tAqueous foams play an important role in many industrial processes, from ore separation by froth flotationto enhanced oil recovery (EOR). In the latter case, the foam is used as a means of increasing the sweepefficiency through the oil bearing rock – the complex, structure dependent, flow behavior of the foammeans that it has improved penetration of lower permeability regions than would be obtained with aNewtonian fluid. An understanding of how foam behaves when flowing through a rock is therefore of greatimportance when selecting suitable surfactants for EOR processes. Previous tests have suggested thatthere is no reliable correlation between bulk foam behavior and foam behavior in a rock core, especially inthe presence of oil. We present a comparative study of bulk stability tests and core floods with foam, bothwith and without oil. Core-flood tests were conducted in rock cores with a diameter of 1 cm, significantlysmaller than typical cores. Apparent viscosity/injected gas fraction response curves were obtained, bothwith and without oil in the system.The current work finds that, in the absence of oil, there is a positive correlation between bulk foamstability and core-flood performance. Bulk foam experiments can therefore be a useful screening tool togive a good indication of the surfactant performance in the core flood. However, in the presence of oil,although there was a general trend of increasing maximum apparent viscosity with increasing bulk foamstability, no strong correlation was found between bulk foam stability and the performance in the corefor the experiments performed.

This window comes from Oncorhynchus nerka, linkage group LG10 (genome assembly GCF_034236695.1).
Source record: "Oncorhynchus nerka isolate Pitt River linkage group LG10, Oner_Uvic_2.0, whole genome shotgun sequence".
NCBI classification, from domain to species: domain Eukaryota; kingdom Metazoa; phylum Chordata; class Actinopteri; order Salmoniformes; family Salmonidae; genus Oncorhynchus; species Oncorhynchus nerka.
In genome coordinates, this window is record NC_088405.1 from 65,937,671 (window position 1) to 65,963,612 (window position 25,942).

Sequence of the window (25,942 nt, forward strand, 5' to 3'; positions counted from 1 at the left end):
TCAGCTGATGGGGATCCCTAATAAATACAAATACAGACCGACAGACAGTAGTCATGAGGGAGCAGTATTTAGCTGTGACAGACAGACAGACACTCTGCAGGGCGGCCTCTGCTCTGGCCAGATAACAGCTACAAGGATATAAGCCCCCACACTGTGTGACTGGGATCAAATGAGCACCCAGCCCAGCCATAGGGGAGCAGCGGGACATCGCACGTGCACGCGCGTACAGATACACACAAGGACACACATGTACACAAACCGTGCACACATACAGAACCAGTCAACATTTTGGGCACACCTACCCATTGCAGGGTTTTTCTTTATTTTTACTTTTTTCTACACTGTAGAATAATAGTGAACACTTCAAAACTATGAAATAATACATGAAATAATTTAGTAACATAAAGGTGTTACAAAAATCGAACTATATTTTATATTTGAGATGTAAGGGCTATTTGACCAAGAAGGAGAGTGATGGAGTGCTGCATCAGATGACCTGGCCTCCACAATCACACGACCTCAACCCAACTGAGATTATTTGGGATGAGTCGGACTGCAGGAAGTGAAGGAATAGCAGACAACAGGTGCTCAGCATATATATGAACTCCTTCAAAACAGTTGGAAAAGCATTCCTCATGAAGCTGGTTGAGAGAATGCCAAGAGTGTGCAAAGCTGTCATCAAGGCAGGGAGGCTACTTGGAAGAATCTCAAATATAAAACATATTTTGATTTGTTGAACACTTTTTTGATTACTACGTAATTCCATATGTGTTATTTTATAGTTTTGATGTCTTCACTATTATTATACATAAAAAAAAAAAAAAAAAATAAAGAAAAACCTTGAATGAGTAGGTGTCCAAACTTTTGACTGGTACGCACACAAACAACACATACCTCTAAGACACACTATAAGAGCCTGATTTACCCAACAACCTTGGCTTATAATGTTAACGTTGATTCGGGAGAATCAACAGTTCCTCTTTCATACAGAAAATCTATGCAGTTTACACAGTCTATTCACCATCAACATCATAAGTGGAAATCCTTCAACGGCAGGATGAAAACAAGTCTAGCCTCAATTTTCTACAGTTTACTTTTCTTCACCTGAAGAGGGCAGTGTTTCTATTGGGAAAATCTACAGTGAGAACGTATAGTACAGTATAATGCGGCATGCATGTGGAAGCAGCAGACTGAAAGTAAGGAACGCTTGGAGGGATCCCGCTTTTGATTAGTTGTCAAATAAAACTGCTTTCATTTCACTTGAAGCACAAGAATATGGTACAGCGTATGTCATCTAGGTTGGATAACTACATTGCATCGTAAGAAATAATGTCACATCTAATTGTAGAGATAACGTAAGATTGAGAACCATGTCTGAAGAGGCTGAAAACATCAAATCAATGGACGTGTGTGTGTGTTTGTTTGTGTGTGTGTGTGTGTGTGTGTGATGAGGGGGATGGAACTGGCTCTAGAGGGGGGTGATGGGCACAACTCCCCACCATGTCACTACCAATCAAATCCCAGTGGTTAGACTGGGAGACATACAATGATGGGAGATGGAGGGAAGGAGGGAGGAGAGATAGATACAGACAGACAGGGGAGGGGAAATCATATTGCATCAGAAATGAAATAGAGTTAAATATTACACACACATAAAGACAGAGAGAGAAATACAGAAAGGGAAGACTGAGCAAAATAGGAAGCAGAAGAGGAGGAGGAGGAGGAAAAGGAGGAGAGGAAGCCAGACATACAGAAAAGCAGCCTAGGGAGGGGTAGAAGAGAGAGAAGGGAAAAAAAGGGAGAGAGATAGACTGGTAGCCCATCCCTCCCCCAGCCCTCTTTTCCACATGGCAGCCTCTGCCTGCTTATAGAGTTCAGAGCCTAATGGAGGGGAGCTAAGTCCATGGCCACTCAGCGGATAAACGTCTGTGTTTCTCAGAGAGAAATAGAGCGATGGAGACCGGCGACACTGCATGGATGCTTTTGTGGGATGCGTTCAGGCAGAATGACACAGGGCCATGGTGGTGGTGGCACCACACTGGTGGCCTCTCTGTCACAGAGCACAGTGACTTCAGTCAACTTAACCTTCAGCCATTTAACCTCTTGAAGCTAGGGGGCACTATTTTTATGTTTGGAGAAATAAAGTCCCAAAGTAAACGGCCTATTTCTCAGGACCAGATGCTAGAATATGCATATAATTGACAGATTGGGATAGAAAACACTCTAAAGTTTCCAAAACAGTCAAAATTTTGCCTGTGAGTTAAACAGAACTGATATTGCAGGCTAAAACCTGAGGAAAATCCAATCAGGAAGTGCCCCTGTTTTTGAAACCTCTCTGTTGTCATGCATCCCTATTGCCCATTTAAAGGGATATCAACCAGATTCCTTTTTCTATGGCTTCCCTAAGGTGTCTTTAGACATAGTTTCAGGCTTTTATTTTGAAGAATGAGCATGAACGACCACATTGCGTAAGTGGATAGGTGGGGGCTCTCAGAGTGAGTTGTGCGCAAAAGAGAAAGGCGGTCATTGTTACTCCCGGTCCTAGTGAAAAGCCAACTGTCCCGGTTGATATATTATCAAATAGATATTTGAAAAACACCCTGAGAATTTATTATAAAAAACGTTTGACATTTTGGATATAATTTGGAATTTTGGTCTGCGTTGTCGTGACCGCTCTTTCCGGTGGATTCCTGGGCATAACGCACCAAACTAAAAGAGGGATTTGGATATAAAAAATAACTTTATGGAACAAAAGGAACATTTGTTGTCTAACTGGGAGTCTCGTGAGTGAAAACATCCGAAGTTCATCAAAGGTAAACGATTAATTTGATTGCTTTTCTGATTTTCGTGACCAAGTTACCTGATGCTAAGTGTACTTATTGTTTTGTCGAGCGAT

|Number of pages||11|
|Journal||Colloids and Surfaces A: Physicochemical and Engineering Aspects|
|Publication status||Published - 2016|
- Foam EOR
- Core floods
- surfactant screening
- Foam stability